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ShowStop said:
Uhhh, thats not the way to adjust it. That is however a great way to kill the throwout bearing.
Why do you say that? If you adjusted it to where the clutch disengaged when you barely press the clutch pedal that would be closer to putting pressure on the throwout bearing causing premature failure. His clutch is already engaging like that. Why would the rod to the master cylinder be threaded so far as well? I'm sure it is for making small adjustments like this.

If anyone has a Helm's service manual maybe they could shed some light on adjusting the clutch.
 

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007 said:
sometimes a slipping clutch is not completely shot. There is a possible remedy.

I've never tried this on a tacoma but it has worked on some of our fleet Fords;

Once the clutch has been rode or slipped to much by an incompetent driver it becomes a bit slick or "glazed". After hearing about the clutch problem I take the truck out and perform SHOWSTOPS little 2nd to fith (or 4th) trick. Once the engine revs and the truck doesn't move i just keep on a revin' untill the cloud of clutch smoke gets a little embarassing or to thick to see out of. The purpose is to burn of the glaze on the surface of the clutch. After that i let the clutch cool down. Most of the time its magic and the clutch works fine once again. If there is no clutch left however this trick is pointless. What have you got to lose though? it sure beats doing an early clutch replacement.
Wouldn't that just cause it to glaze worse?
 

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Intrepid said:
Wouldn't that just cause it to glaze worse?
You would think, but I guess not because the clutch works better afterwords. It must burn the glaze off and expose a fresh layer of material. Sort of like a pencil eraser thats been all slicked up and needs a good scrubbing. Of course if the clutch is slipping because its gone then it would just be metal to metal on the flywheel and the smoke show would not occur.
 

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brogers said:
Why do you say that? If you adjusted it to where the clutch disengaged when you barely press the clutch pedal that would be closer to putting pressure on the throwout bearing causing premature failure. His clutch is already engaging like that. Why would the rod to the master cylinder be threaded so far as well? I'm sure it is for making small adjustments like this.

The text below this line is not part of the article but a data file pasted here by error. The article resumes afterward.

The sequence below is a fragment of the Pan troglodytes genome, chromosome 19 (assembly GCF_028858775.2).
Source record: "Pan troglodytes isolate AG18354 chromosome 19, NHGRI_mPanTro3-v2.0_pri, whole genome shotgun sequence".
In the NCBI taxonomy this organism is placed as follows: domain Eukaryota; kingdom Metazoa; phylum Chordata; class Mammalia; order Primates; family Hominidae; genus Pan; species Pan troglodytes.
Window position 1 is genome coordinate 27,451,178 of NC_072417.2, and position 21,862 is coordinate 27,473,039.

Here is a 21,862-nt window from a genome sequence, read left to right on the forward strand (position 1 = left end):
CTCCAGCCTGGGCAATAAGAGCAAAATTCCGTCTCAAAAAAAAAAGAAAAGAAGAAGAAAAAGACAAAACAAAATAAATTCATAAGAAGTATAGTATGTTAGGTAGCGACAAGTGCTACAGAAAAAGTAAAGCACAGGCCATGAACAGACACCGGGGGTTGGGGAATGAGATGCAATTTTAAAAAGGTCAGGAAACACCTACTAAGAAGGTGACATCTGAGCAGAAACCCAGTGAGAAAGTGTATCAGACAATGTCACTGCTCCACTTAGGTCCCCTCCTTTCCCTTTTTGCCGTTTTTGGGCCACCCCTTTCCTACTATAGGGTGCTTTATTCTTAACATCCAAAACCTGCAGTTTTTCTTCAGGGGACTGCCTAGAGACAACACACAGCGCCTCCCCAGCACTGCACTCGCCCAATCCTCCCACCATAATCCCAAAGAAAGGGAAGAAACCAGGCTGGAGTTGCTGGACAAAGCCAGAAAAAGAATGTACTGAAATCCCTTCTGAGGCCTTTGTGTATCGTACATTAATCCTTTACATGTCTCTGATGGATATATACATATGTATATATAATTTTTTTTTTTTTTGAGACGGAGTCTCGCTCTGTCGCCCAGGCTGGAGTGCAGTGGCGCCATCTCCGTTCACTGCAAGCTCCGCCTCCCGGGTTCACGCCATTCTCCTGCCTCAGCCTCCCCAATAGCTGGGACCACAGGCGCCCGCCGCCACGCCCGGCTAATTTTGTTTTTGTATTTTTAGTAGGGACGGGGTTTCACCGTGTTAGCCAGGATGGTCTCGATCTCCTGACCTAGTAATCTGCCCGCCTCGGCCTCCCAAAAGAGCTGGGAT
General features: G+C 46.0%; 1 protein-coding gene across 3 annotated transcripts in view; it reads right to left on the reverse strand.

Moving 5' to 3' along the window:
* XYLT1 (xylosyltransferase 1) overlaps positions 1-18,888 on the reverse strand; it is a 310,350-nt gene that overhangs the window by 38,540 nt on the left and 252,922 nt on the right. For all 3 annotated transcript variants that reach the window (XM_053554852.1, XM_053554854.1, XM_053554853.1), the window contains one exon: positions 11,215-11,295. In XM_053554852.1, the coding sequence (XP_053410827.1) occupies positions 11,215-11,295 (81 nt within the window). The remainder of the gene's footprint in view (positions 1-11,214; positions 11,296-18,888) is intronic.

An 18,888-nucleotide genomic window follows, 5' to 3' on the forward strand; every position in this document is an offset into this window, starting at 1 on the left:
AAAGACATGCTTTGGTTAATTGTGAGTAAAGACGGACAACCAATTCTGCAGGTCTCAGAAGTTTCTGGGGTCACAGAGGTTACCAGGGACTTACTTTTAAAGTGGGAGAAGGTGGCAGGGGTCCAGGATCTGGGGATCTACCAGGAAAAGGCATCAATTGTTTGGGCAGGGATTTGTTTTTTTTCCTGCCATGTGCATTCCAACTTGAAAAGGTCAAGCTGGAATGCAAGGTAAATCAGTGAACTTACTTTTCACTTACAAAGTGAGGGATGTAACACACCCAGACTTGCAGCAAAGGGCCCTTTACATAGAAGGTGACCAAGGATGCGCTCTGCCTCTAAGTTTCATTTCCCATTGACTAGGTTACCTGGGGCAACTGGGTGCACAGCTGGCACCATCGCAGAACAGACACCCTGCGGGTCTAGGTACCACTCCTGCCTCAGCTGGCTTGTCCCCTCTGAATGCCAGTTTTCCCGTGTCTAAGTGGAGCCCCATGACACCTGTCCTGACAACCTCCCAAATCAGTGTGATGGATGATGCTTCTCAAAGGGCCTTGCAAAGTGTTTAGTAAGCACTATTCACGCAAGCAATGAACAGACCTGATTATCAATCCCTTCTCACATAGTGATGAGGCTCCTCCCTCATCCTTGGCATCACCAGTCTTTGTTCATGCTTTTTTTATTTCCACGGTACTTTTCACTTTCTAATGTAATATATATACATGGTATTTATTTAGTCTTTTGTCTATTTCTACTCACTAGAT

If anyone has a Helm's service manual maybe they could shed some light on adjusting the clutch.
I'll say it in plain english. There is no adjustment for the clutch engagement point. The push rod adjustment is only for the pedal free play. Standard pedal free play is about 0.25".

If you have no free play, then the pedal is out of adjustment and putting extra pressure on the throwout bearing which will cause it to prematurely fail.

If you read the FSM, it talks about the clutch engagement point. It never mentions adjustment because there is none. Unless there is a problem with the master or slave cylinder, the only other way the engagement point changes is due to the clutch pressure plate and disk. Read up on the FSM for yourself.

http://www.deserted1.com/FSM/Repair_Manual/03tacoma/cl/cluped/insp.pdf

I've worked on dozens of Toyota trucks and know the clutch operation very well. I've serviced the clutch master and slave cylinders on several trucks and replaced dozens of clutches over the years. You can keep questioning my information, but trust me, I know what I'm talking about. Ask anybody here. Search for the word clutch and I bet you'll find my name pop up all over the place.